A gay man who claimed a Chicago taxi driver threw him and a male companion out of the cab, leaving them on Lake Shore Drive, has sued Uber and the Chicago taxi association with which the driver was affiliated, saying the companies should be held liable under state human rights laws for the drivers’ actions.
On June 6, Shadi Ramini, of Chicago, filed his complaint in Cook County Circuit Court against Uber Technologies and the Blue Ribbon Taxi Association, saying they should be held to account for the alleged violations of their rights under the Illinois Human Rights Act.
The action, introduced by their attorneys, Jacob Meister and Ed Mullen, of Jacob Meister & Associates, of Chicago, comes about 14 months after Ramini and his companion, identified as Seth Day in other published reports about the incident, first alleged they were kicked out of the cab as it pulled onto Lake Shore Drive after the pair exchanged what they described as a brief kiss.
According to the complaint, the incident occurred on April 1, 2015, when Ramini hired the taxi through the Uber smartphone app to pick him and Day up at the corner of Lawrence Avenue and Sheridan Avenue in Chicago for a trip “to a destination further north.”
Upon entering the back seat of the cab, Ramini’s complaint said he and his companion “kissed briefly” in a manner that “was by no means inappropriate.”
According to the complaint, the driver, who is not identified in the complaint, allegedly became “aggressive and belligerent” and told the men “they could not do that in his cab and that they needed to get out.”
However, when Ramini and his companion attempted to get out, the complaint alleged the driver “sped up while the door was open and got onto Lake Shore Drive in the opposite direction of their destination.”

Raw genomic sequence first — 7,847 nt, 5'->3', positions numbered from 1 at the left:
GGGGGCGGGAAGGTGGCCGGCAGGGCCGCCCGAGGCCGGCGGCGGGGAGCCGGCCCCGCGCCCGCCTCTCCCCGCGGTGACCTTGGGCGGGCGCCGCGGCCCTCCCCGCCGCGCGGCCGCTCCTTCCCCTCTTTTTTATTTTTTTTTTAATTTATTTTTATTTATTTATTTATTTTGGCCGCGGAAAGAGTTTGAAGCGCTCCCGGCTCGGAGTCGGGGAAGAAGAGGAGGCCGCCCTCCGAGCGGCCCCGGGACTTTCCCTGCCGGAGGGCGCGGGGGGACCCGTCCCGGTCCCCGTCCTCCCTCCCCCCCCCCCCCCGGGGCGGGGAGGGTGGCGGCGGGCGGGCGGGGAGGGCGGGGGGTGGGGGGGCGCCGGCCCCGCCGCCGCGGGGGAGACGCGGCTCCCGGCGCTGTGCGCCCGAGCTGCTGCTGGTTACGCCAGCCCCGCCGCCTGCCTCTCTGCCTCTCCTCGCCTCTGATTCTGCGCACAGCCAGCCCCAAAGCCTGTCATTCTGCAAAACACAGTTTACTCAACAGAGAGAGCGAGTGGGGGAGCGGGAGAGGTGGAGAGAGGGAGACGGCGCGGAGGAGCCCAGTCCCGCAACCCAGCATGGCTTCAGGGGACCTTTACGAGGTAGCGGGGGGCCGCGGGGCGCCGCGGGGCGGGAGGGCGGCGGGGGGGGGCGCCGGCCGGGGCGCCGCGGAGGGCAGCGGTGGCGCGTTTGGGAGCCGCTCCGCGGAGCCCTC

Ramini said he was able to get out of the cab onto Lake Shore Drive median, but “his companion was not able to get out of the cab until further south, and he suffered cuts, bruises and injuries.”
They alleged the cab driver’s purported actions were directed at them because they are gay.
The lawsuit said Ramini had attempted to filed a case with the Illinois Department of Human Rights over the incident, but the state agency dismissed his complaint there “on the grounds of lack of jurisdiction.” That decision “exhausted his administrative remedies,” prompting Ramini to litigate the matter in the county’s civil courts.
Ramini said the companies should be held vicariously liable for the cab driver’s alleged discriminatory actions “because of their role in the management and operation of the taxi cab” and the driver’s alleged “wrongful denial of access to public accommodations based on … sexual orientation.”
Ramini has requested unspecified compensatory and punitive damages, plus attorney fees.